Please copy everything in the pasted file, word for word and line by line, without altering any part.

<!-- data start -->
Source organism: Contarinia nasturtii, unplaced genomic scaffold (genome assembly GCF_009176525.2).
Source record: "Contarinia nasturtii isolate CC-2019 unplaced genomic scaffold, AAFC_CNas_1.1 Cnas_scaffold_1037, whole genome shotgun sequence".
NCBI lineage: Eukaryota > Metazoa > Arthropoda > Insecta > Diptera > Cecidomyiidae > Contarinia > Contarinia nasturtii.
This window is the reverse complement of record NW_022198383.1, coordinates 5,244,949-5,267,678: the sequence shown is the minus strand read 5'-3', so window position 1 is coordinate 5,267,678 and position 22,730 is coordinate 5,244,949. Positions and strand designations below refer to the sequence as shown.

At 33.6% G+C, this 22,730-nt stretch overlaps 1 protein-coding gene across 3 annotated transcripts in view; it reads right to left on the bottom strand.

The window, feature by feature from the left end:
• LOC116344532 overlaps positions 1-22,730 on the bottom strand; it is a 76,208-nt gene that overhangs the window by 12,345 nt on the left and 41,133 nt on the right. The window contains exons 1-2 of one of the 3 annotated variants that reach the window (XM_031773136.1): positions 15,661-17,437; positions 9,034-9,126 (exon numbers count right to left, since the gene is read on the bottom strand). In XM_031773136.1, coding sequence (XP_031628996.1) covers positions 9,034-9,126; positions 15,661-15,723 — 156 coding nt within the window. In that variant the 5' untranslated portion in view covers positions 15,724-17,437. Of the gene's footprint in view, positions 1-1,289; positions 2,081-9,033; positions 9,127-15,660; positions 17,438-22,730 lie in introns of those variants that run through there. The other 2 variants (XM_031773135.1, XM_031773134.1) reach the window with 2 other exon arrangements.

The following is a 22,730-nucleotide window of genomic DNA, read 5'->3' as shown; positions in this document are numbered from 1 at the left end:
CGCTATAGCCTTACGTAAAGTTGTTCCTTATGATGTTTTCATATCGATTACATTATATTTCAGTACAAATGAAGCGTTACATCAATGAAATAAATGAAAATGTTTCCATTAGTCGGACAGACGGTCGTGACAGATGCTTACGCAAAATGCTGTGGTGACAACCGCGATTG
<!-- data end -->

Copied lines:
Source organism: Contarinia nasturtii, unplaced genomic scaffold (genome assembly GCF_009176525.2).
Source record: "Contarinia nasturtii isolate CC-2019 unplaced genomic scaffold, AAFC_CNas_1.1 Cnas_scaffold_1037, whole genome shotgun sequence".
NCBI lineage: Eukaryota > Metazoa > Arthropoda > Insecta > Diptera > Cecidomyiidae > Contarinia > Contarinia nasturtii.
This window is the reverse complement of record NW_022198383.1, coordinates 5,244,949-5,267,678: the sequence shown is the minus strand read 5'-3', so window position 1 is coordinate 5,267,678 and position 22,730 is coordinate 5,244,949. Positions and strand designations below refer to the sequence as shown.

At 33.6% G+C, this 22,730-nt stretch overlaps 1 protein-coding gene across 3 annotated transcripts in view; it reads right to left on the bottom strand.

The window, feature by feature from the left end:
• LOC116344532 overlaps positions 1-22,730 on the bottom strand; it is a 76,208-nt gene that overhangs the window by 12,345 nt on the left and 41,133 nt on the right. The window contains exons 1-2 of one of the 3 annotated variants that reach the window (XM_031773136.1): positions 15,661-17,437; positions 9,034-9,126 (exon numbers count right to left, since the gene is read on the bottom strand). In XM_031773136.1, coding sequence (XP_031628996.1) covers positions 9,034-9,126; positions 15,661-15,723 — 156 coding nt within the window. In that variant the 5' untranslated portion in view covers positions 15,724-17,437. Of the gene's footprint in view, positions 1-1,289; positions 2,081-9,033; positions 9,127-15,660; positions 17,438-22,730 lie in introns of those variants that run through there. The other 2 variants (XM_031773135.1, XM_031773134.1) reach the window with 2 other exon arrangements.

The following is a 22,730-nucleotide window of genomic DNA, read 5'->3' as shown; positions in this document are numbered from 1 at the left end:
CGCTATAGCCTTACGTAAAGTTGTTCCTTATGATGTTTTCATATCGATTACATTATATTTCAGTACAAATGAAGCGTTACATCAATGAAATAAATGAAAATGTTTCCATTAGTCGGACAGACGGTCGTGACAGATGCTTACGCAAAATGCTGTGGTGACAACCGCGATTG